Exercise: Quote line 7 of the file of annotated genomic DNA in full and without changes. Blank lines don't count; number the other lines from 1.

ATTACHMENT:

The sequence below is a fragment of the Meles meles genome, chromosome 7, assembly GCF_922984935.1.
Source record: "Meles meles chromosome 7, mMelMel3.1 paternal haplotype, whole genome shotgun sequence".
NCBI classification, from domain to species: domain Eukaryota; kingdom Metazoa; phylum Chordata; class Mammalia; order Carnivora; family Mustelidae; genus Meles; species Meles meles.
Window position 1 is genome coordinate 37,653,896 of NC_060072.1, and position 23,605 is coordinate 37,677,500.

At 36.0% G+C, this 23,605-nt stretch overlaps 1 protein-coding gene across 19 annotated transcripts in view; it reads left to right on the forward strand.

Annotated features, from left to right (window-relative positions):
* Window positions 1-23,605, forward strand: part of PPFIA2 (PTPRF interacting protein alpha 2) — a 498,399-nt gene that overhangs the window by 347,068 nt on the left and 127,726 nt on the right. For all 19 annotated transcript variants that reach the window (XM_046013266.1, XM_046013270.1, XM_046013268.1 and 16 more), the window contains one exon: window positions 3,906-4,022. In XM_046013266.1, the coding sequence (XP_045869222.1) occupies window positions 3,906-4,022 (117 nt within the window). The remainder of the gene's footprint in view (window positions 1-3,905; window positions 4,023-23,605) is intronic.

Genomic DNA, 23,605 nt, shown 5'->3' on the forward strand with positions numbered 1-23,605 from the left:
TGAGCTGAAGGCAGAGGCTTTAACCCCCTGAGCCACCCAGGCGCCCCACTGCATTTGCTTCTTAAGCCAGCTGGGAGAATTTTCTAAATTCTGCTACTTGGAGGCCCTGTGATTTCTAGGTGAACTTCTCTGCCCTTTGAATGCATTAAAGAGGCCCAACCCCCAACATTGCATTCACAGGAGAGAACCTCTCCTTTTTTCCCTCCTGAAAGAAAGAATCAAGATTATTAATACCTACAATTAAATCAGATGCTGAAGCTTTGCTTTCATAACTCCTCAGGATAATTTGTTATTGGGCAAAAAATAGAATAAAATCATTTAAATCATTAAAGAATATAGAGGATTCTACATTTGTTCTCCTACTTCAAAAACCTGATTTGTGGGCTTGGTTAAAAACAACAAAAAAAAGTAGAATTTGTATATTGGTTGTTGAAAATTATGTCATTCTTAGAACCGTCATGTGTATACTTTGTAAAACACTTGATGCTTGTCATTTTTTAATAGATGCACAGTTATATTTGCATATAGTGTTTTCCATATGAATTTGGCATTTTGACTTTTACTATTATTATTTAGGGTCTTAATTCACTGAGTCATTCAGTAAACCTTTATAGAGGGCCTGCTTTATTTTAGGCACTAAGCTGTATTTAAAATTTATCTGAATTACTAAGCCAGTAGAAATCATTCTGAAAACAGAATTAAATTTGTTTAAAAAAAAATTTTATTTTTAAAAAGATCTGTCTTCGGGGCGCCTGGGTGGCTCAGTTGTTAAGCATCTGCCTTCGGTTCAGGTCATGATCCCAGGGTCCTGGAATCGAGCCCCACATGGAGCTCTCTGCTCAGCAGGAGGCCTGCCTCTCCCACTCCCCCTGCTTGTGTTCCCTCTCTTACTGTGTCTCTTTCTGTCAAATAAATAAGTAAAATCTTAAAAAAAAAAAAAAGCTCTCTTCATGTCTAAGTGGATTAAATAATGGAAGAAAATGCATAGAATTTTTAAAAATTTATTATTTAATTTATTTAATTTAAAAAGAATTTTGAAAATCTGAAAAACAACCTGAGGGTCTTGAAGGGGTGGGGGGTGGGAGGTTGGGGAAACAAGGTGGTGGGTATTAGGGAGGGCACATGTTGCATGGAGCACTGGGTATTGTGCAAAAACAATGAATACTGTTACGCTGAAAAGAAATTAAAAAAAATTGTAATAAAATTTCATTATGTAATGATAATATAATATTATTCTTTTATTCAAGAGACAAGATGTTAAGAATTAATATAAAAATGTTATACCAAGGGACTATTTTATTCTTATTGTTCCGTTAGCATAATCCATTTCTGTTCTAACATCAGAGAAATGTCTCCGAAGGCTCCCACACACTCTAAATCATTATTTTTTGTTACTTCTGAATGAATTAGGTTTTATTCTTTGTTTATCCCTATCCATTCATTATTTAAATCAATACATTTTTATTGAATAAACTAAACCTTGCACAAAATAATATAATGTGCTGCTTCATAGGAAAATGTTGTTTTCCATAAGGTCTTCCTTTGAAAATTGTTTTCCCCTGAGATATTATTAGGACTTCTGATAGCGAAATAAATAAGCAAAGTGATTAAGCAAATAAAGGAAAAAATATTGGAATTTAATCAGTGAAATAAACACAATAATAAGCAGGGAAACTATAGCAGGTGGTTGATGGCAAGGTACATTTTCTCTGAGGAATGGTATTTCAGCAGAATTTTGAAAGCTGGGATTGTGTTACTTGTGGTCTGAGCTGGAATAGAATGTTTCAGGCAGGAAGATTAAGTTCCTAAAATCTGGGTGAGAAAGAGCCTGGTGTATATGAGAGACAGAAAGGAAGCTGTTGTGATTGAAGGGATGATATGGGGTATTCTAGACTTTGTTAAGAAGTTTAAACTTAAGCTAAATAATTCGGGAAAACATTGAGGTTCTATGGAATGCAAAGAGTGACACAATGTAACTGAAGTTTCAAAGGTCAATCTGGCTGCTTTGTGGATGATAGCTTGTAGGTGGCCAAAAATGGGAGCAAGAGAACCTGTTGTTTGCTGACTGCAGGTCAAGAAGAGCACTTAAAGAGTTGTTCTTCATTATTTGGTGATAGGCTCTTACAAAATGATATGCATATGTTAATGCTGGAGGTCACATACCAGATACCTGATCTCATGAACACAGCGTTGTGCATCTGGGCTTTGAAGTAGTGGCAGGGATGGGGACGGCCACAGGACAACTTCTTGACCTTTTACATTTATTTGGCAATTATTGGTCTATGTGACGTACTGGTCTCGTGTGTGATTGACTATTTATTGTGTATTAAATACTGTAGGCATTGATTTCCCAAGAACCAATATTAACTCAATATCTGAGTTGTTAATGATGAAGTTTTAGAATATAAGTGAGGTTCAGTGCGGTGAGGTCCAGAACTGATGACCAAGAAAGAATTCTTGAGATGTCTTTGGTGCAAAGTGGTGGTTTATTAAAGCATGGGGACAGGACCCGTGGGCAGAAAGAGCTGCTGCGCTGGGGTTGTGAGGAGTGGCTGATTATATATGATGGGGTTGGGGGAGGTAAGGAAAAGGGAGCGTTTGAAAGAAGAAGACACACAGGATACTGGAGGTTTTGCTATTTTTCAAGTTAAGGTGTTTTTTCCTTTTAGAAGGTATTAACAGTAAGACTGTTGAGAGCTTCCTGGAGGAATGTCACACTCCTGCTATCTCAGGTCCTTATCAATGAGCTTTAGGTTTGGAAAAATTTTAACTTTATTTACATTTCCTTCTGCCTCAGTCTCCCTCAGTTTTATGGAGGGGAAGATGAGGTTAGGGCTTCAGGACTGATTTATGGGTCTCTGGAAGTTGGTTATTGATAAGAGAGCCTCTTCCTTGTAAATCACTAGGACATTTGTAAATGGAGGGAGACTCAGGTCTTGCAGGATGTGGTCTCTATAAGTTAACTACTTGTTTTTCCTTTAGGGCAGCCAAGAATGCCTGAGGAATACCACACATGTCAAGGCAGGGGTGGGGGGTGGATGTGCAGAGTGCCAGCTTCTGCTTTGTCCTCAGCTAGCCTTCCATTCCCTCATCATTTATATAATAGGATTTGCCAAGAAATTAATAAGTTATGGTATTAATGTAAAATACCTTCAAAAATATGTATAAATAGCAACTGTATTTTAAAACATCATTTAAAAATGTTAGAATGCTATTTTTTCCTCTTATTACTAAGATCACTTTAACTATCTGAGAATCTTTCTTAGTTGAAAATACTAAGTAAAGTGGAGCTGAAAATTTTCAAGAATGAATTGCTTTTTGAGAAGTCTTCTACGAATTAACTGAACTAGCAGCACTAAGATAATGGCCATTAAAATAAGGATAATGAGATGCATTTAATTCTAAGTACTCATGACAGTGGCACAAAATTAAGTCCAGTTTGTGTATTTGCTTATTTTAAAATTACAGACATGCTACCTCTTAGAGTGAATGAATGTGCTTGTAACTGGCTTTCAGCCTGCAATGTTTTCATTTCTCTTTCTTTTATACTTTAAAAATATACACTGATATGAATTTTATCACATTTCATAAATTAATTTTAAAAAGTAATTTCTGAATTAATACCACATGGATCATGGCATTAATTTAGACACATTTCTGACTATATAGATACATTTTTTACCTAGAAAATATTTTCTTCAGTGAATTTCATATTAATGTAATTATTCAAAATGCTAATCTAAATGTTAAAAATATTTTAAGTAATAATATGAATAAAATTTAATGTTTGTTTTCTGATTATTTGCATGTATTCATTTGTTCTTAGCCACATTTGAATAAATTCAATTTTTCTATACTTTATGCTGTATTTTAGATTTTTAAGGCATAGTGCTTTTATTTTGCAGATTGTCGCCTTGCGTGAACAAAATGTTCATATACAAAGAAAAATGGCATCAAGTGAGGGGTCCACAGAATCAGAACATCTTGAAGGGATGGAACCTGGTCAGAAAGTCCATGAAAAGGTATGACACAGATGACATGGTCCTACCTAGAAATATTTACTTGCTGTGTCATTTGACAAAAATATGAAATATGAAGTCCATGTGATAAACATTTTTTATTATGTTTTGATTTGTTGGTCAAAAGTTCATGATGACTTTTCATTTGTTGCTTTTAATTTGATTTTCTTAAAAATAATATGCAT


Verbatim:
* Window positions 1-23,605, forward strand: part of PPFIA2 (PTPRF interacting protein alpha 2) — a 498,399-nt gene that overhangs the window by 347,068 nt on the left and 127,726 nt on the right. For all 19 annotated transcript variants that reach the window (XM_046013266.1, XM_046013270.1, XM_046013268.1 and 16 more), the window contains one exon: window positions 3,906-4,022. In XM_046013266.1, the coding sequence (XP_045869222.1) occupies window positions 3,906-4,022 (117 nt within the window). The remainder of the gene's footprint in view (window positions 1-3,905; window positions 4,023-23,605) is intronic.